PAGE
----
• Malnutrition
  • Perforated bowel — essentially a hole that develops in the intestine due to inflammation
  • Arthritis and inflammation in other areas of the body
  • Severe rectal bleeding and anemia
  • Rapid inflammation of the colon called “toxic megacolon”

IBD Diets

Rates of IBD are going up worldwide and no one is quite sure why, but the scientific community can all agree it’s complicated. One proposed theory involves the increasing popularity of the Western diet (high in fat, protein and inflammatory food and low in fruit and vegetables). As a result, people with IBD sometimes try to follow certain diets believed to help reduce inflammation and promote healthy gut microbes. Examples of these diets are:

See Also

  • Low-fermentable oligosaccharide, disaccharide, monosaccharide and polyol (FODMAP) diet
  • Paleolithic diet (Paleo)
  • Specific carbohydrate diet (SCD)
  • Anti-inflammatory diet (AID)

While some people find that these diets improve symptoms, no rigorous studies show conclusive data at this point (x).


People with IBD commonly need medication to control their conditions. Several types of medications are used. Which to use depends on many factors such as the severity of the IBD, the types of symptoms involved and how well a person responds to one treatment over another. Common types of medications include (x):

  • Aminosalicylates – Drugs that reduce inflammation and are often prescribed for newly diagnosed patients with milder symptoms.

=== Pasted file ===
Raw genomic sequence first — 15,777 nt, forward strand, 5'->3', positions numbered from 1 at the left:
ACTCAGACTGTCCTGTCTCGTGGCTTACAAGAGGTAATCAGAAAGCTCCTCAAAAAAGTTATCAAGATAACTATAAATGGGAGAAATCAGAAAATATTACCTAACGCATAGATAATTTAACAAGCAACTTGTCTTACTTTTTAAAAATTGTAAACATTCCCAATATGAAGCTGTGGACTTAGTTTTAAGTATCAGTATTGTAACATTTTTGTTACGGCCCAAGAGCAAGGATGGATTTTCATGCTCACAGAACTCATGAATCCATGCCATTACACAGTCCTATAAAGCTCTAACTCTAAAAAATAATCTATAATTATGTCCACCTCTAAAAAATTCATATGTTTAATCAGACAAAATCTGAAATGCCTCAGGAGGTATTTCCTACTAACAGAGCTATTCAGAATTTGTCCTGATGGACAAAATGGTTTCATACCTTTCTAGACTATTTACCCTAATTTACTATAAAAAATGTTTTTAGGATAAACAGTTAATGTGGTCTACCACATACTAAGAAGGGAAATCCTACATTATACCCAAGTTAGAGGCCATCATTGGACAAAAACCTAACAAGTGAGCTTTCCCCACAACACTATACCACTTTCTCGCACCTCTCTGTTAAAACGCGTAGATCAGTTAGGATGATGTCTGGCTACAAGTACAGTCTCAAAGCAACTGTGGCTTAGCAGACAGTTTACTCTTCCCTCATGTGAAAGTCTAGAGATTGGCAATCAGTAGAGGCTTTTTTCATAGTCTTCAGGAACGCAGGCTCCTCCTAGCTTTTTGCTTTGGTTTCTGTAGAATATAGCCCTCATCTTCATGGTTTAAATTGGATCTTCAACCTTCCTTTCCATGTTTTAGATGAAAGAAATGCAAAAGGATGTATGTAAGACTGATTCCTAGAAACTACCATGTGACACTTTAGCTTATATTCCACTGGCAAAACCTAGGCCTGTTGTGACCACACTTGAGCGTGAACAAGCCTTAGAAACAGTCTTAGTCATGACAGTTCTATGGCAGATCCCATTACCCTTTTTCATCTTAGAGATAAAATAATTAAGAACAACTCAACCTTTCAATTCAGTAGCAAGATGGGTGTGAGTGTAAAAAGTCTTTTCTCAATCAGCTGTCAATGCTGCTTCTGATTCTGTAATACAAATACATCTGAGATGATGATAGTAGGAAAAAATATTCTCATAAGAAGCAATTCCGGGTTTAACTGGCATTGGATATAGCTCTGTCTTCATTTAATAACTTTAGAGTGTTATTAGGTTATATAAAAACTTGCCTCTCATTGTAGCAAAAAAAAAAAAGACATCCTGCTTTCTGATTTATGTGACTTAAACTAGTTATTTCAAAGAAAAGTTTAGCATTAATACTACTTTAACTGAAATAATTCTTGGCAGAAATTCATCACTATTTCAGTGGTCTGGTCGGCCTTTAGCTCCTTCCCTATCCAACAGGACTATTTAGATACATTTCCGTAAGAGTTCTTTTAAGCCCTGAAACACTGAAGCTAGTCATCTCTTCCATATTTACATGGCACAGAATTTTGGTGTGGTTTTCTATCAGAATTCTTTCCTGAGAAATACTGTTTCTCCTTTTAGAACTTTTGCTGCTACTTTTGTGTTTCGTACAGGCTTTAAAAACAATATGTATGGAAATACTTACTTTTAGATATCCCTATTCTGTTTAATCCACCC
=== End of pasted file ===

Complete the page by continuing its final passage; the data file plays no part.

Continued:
• Corticosteroids (steroids) – Also drugs that reduce inflammation, but carry a risk of more serious side effects. Doctors try to prescribe these in cases of moderate to severe cases and only as a short term treatment.
  • Immunomodulators – Another class of drugs that reduces the activity of the immune system and therefore can lower inflammation.
  • Biologics – Medications that act on proteins made by the immune system, thereby neutralizing them. They can help patients go into remission from IBD.

Supplements for Inflammatory Bowel Disease


The active ingredient in turmeric, curcumin, exerts natural anti-inflammatory effects. As a result, researchers have been testing it on IBD. Some studies show it can reduce inflammation while others do not show this effect (x, x, x).

Boswellia Serrata Extract

Also known as Indian Frankincense, Boswellia serrata extract can reduce inflammation and promote GI health. Research indicates it may be a useful supplement to support IBD management. Starting with low doses and working your way up will help avoid certain side effects like acid reflux, diarrhea and nausea (x, x).

Aloe Vera Extract

Aloe vera has anti-inflammatory effects and not only soothes skin, but can soothe the digestive tract. Studies show it might have therapeutic value for IBD by suppressing inflammatory immune cells (x). Just as with boswellia, however, too much aloe can cause digestive disturbances like diarrhea. Starting with a low dose might be a good idea (x).

The Bottom Line

Inflammatory bowel diseases including Crohn’s disease and ulcerative colitis are chronic conditions affecting the digestive system. About 1.6 million people in the U.S. alone have IBD, but the number is rising worldwide (x). Symptoms of IBD can be painful and disruptive and include diarrhea, bleeding in the GI tract, weight loss and skin lesions. If not addressed, more serious complications can arise. Currently, medication is the most common and effective treatment for IBD. Special diets and dietary supplements can also contribute to the overall success of treatment.